"Even the purest technology has to live in an impure world. Both the code and the idea of bitcoin may have been impregnable, but bitcoins themselves—unique strings of numbers that constitute units of the currency—are discrete pieces of information that have to be stored somewhere. By default, bitcoin kept users’ currency in a digital 'wallet' on their desktop, and when bitcoins were worth very little, easy to mine, and possessed only by techies, that was sufficient. But once they started to become valuable, a PC felt inadequate. Some users protected their bitcoins by creating multiple backups, encrypting and storing them on thumb drives, on forensically scrubbed virgin computers without Internet connections, in the cloud, and on printouts stored in safe-deposit boxes. But even some sophisticated early adopters had trouble keeping their bitcoins safe. Stefan Thomas had three copies of his wallet yet inadvertently managed to erase two of them and lose his password for the third. In a stroke, he lost about 7,000 bitcoins, at the time worth about $140,000. 'I spent a week trying to recover it', he says. 'It was pretty painful'. Most people who have cash to protect put it in a bank, an institution about which the more zealous bitcoiners were deeply leery. Instead, for this new currency, a primitive and unregulated financial-services industry began to develop. Fly-by-night online 'wallet services' promised to safeguard clients’ digital assets. Exchanges allowed anyone to trade bitcoins for dollars or other currencies. Bitcoin itself might have been decentralized, but users were now blindly entrusting increasing amounts of currency to third parties that even the most radical libertarian would be hard-pressed to claim were more secure than federally insured institutions. Most were Internet storefronts, run by who knows who from who knows where.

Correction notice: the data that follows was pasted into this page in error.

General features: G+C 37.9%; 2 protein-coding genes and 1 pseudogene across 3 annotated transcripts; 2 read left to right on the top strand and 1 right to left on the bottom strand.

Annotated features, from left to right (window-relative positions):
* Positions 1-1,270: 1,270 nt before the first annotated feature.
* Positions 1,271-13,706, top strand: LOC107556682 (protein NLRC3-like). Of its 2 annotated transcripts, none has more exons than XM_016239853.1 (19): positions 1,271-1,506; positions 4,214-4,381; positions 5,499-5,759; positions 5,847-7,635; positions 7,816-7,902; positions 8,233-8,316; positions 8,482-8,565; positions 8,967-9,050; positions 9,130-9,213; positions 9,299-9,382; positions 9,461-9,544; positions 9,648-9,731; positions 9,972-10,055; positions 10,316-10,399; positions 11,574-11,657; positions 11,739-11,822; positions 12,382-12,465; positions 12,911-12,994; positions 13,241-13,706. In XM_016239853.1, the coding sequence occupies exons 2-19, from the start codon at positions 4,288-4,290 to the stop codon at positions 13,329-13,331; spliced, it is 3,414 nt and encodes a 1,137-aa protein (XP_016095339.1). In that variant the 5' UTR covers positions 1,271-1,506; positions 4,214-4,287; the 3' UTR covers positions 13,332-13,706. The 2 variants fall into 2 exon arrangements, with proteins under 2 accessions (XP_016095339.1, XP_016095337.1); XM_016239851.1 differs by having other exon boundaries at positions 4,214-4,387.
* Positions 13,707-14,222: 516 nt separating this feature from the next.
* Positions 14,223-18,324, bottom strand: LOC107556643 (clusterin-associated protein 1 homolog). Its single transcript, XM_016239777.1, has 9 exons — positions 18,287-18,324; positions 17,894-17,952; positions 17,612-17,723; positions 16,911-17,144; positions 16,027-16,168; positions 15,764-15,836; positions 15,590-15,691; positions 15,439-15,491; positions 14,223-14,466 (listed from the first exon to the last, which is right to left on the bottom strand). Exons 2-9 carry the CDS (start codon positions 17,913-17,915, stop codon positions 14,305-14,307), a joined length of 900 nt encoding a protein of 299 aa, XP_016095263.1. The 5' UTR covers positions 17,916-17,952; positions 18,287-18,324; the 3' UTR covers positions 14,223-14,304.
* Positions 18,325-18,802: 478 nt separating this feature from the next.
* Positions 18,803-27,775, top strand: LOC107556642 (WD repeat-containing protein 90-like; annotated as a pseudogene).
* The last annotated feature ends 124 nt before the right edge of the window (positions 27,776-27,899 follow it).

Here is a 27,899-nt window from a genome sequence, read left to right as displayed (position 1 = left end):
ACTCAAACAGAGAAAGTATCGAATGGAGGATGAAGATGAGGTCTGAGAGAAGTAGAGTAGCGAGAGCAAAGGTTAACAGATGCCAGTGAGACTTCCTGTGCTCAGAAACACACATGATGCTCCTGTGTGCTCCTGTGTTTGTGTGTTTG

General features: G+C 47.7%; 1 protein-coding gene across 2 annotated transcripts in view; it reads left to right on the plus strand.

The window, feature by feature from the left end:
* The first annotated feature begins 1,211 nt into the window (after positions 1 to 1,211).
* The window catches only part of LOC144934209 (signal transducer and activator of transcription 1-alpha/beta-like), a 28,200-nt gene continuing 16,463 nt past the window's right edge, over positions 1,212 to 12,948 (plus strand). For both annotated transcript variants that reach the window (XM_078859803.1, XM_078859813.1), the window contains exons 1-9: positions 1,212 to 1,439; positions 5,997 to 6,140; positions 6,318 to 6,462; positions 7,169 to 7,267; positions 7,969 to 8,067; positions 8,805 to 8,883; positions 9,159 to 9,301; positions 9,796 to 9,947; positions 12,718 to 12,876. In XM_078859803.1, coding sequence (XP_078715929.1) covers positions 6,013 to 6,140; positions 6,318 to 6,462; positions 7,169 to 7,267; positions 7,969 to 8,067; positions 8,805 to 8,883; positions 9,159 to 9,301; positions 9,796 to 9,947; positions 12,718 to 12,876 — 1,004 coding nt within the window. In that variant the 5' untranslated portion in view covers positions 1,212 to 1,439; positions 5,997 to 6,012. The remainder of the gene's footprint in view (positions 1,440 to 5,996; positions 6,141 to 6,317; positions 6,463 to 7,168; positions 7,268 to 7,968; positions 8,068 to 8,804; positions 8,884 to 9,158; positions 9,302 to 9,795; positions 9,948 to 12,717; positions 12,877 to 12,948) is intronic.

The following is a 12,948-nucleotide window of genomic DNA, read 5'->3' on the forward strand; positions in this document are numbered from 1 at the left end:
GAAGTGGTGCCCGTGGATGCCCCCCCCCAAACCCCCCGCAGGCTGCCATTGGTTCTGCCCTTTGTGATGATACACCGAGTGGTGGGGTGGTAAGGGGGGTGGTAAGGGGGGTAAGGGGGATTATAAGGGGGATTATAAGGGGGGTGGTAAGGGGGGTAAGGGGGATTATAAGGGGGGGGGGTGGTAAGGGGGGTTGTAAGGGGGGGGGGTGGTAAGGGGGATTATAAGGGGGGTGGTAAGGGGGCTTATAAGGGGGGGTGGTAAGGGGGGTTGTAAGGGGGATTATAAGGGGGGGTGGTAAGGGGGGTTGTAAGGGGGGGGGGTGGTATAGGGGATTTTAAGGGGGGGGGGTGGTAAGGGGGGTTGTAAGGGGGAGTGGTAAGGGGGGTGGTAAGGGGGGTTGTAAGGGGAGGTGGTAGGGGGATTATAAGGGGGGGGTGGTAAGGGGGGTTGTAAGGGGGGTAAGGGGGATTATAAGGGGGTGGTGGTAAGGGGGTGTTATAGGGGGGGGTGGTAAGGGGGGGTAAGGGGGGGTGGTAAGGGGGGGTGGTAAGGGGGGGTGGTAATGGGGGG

Sure enough, as the price headed upward, disturbing events began to bedevil the bitcoiners. In mid-June, someone calling himself Allinvain reported that 25,000 bitcoins worth more than $500,000 had been stolen from his computer. (To this day, nobody knows whether this claim is true.) About a week later, a hacker pulled off an ingenious attack on a Tokyo-based exchange site called Mt. Gox, which handled 90 percent of all bitcoin exchange transactions. Mt. Gox restricted account withdrawals to $1,000 worth of bitcoins per day (at the time of the attack, roughly 35 bitcoins). After he broke into Mt. Gox’s system, the hacker simulated a massive sell-off, driving the exchange rate to zero and letting him withdraw potentially tens of thousands of other people’s bitcoins.
As it happened, market forces conspired to thwart the scheme. The price plummeted, but as speculators flocked to take advantage of the fire sale, they quickly drove it back up, limiting the thief’s haul to only around 2,000 bitcoins. The exchange ceased operations for a week and rolled back the postcrash transactions, but the damage had been done; the bitcoin never got back above $17."
Den ganzen Artikel findet man hier: http://www.wired.com/magazine/2011/11/mf_bitcoin/all/1